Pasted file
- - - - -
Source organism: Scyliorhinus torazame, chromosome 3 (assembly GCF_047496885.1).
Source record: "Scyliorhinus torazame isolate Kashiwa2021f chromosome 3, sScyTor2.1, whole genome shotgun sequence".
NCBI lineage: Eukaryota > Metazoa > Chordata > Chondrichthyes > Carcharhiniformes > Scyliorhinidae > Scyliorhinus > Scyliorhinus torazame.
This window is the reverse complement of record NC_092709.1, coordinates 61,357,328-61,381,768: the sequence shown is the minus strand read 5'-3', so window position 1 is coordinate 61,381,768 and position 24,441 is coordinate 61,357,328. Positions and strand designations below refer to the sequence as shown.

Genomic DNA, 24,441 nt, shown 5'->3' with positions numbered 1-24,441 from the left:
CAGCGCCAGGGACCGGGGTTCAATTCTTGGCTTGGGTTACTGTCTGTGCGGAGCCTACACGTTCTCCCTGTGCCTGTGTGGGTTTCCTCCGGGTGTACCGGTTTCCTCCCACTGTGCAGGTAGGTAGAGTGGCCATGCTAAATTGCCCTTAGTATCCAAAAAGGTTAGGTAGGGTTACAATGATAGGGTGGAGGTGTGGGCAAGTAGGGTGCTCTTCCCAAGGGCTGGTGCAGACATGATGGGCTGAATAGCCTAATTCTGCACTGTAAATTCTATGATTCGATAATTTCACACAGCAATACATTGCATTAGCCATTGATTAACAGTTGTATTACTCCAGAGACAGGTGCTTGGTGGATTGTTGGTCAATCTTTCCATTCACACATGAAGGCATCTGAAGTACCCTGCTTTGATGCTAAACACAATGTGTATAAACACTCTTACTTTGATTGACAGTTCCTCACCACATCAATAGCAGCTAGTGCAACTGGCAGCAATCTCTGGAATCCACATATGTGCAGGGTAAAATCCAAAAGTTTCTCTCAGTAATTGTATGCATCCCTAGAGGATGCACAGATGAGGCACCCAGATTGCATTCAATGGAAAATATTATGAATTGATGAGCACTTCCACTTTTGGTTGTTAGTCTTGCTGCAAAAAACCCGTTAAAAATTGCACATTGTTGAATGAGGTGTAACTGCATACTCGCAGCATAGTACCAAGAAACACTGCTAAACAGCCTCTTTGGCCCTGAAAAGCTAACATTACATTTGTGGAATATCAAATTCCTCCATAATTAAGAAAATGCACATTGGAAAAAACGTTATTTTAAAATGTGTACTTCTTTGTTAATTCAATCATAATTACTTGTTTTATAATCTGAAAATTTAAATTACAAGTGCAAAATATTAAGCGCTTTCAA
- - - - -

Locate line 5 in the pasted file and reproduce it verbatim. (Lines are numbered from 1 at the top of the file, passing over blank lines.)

Genomic DNA, 24,441 nt, shown 5'->3' with positions numbered 1-24,441 from the left: